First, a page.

The resolution of the long running court case between actor Ahmed El Fishawy and costume designer Hind El Hennawy brought to end a drama that has captured the rapt attention of Egyptian and Arab viewers over the past 20 months. However, the real debate, which is of the child caught in the middle of divisive parents, has been drowned out by the surrounding furor.
The story is obviously tailor made for mass consumption. Ahmed El Fishawy is the son of prominent Egyptian actors Farouk El Fishawy and Sumaya El Alfi. He met Hind on the set of a television series he was filming. A union ensued, the product of which is a girl called Lina. El Fishawy did not recognize the child and refused to take a DNA test and so El Hennawy took him to court, claiming that they had an Urfi marriage (a marriage which is hand written on a piece of paper and requires only two witnesses, somewhat prevalent amongst young people in the Middle East). El Hennawy lost the first case but won the next one.
In the eyes of the law, El Fishawy and El Hennawy were married and thus Lina now goes by the surname of El Fishawy. So, all of the ingredients for a tabloid fantasy were available. Celebrities embroiled in scandal, pregnancy, Urfi marriage, or pre-marital sex depending on whose side you’re on; the sort of social taboos that raise temperatures and are hotly debated on the plethora of satellite and terrestrial channels in the region. Yet all of this only served to highlight an undoubtedly more important point. What about the child? In Islamic jurisprudence, a child born out of wedlock is not ascribed to the father. There are two reasons for this. The first is to discourage the act of Zina (pre-marital or extra-marital sex) and the second is that it is extremely difficult to establish paternity beyond a reasonable doubt. Only in the case of the father owning up to paternity of the child will the name be given. However, with the advent of DNA testing, many Islamic scholars are urging its use to establish paternity in such matters. Islam also stresses that the child born out of wedlock does not bear the sin of the parents, and has the rights of a child born by marriage. However, some of the laws currently in force in Egypt go against the spirit of the claim that a child is not responsible for being born illegitimate. For example, in Lina’s case, she was not given a birth certificate until now because there was no name to legally subscribe under “Father. If the judge had not ruled that El Fishawy and El Hennawy had indeed been married, then Lina, like other illegitimate children, would have had to take her mother’s name.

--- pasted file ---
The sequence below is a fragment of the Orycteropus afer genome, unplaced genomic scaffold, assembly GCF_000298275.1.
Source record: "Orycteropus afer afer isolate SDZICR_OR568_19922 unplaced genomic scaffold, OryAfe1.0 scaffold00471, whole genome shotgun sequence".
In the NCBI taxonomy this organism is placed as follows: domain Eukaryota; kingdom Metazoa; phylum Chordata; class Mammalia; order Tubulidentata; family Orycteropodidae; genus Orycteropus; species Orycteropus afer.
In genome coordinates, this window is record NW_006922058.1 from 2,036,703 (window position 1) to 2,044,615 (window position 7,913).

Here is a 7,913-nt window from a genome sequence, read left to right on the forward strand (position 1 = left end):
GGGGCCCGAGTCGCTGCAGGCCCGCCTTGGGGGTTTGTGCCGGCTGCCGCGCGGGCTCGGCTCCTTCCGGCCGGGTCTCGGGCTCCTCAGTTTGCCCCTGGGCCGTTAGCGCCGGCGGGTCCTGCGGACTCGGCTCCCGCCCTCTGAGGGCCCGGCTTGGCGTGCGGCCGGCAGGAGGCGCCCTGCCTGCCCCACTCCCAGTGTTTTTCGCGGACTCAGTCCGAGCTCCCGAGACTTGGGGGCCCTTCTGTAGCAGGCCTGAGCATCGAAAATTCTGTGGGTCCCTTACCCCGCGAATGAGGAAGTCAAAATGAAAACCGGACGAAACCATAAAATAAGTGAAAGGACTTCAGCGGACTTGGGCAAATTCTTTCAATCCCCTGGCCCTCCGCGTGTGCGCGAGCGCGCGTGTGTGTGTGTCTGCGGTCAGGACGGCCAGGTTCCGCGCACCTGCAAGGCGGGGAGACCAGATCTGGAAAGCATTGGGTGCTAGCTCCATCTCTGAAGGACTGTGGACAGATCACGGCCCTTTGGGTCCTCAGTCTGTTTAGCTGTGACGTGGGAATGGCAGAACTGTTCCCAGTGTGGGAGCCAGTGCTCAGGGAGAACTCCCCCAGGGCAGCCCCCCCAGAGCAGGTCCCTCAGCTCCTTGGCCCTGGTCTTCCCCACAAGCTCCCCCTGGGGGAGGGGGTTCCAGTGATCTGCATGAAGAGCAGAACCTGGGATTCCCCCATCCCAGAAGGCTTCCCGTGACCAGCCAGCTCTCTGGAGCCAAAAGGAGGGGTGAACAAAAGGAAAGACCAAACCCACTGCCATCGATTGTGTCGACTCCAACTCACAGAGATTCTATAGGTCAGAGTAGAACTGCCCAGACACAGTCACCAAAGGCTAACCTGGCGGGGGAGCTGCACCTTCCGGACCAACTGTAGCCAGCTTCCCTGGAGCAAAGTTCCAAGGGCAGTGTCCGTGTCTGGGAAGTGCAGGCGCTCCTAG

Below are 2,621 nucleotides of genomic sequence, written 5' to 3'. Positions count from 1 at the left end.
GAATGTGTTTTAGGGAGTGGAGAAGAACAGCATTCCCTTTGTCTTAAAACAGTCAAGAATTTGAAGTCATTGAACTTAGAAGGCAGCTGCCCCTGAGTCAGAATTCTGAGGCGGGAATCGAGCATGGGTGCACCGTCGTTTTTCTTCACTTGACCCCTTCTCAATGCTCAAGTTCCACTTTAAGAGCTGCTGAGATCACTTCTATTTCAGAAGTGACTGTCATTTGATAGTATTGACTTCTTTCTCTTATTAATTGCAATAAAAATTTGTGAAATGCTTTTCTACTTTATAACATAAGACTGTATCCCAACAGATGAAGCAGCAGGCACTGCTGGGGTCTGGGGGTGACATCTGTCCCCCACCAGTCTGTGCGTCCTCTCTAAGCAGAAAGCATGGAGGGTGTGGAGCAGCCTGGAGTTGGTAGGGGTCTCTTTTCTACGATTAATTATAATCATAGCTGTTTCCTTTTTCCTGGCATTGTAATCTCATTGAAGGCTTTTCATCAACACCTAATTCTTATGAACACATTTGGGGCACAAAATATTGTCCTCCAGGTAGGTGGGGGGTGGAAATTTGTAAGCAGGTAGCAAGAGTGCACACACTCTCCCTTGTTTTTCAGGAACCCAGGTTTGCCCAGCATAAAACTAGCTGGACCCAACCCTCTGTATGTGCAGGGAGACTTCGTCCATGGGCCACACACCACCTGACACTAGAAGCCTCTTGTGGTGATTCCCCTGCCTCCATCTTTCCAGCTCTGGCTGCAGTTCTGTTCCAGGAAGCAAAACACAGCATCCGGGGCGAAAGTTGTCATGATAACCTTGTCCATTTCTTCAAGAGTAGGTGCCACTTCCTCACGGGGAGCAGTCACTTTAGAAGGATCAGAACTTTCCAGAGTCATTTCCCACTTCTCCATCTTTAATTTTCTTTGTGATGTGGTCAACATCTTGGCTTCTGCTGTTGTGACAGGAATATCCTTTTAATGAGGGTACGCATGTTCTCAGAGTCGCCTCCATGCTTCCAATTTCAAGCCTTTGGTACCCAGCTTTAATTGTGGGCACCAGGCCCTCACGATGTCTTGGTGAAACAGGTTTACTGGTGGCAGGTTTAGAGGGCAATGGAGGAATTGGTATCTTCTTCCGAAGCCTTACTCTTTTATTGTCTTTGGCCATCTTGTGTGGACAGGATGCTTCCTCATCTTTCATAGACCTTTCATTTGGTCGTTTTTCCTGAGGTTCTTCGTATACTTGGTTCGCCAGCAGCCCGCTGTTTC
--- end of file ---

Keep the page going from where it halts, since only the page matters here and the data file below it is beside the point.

This law is also an effort to discourage youth from committing adultery, yet the child also suffers, as not being able to bear your father’s name in a society such as Egypt’s is a huge stigma. The child is branded through no fault of its own. Even if the identity of the father of an illegitimate child is established, the child will be registered on the father’s ID as such and will not inherit from him. The child will also be registered on the mother’s ID as illegitimate. However, it appears to let would-be fathers off the hook, as they can father any number of illegitimate children without worrying about providing for them whether in life or death and, yet again, the child pays the price. The problem with these laws is that rather than discourage youth from adultery, which is the intention, it will in all probability only serve to increase the number of abortions (a grave sin in Islam) and hymen-restoration operations. These measures will just sweep things under the rug even more and it will be the children resulting from these unions that will bear the brunt of their parents’ actions. That is not how it should be. The stigma of being an illegitimate child in Egyptian culture is huge, and additional legal repercussions on children who had no say in how they were begotten are unnecessary. Instead, if we are to attempt to stay true to the spirit of the Islamic view that children are not responsible for the sins of their parents, it should be incumbent on our society to give these children what their parents did not: some form of legitimacy.